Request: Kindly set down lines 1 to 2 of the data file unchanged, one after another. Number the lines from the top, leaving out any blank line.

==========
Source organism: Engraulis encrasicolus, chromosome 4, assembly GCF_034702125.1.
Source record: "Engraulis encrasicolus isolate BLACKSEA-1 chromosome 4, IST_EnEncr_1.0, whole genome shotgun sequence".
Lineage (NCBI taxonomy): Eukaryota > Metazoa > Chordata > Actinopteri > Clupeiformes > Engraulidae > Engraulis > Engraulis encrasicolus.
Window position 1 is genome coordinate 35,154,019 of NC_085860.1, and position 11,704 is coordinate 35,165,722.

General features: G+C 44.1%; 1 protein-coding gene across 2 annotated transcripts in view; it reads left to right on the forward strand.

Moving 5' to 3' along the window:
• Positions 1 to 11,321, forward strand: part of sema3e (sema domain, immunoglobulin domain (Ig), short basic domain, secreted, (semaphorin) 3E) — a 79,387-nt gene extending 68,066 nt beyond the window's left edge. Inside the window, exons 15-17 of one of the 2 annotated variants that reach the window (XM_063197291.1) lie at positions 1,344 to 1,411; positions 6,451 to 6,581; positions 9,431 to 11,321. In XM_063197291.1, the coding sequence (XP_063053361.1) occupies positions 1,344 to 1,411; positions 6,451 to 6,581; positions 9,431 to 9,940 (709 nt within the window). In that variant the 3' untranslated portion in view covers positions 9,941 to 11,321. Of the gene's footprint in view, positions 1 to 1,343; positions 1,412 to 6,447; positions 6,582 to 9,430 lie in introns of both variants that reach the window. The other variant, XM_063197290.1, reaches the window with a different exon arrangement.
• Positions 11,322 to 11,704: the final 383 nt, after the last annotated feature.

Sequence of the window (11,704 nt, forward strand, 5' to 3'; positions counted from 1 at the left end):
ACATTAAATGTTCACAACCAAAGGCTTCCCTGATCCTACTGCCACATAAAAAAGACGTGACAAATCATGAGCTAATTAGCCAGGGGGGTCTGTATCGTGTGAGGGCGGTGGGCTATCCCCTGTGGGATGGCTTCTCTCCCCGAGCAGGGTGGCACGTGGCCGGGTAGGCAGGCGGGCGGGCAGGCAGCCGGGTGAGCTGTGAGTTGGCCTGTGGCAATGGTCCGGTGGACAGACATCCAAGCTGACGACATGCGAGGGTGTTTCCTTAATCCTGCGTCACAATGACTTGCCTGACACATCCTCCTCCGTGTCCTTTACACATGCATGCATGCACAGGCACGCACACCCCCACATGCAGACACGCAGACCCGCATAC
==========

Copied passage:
Source organism: Engraulis encrasicolus, chromosome 4, assembly GCF_034702125.1.
Source record: "Engraulis encrasicolus isolate BLACKSEA-1 chromosome 4, IST_EnEncr_1.0, whole genome shotgun sequence".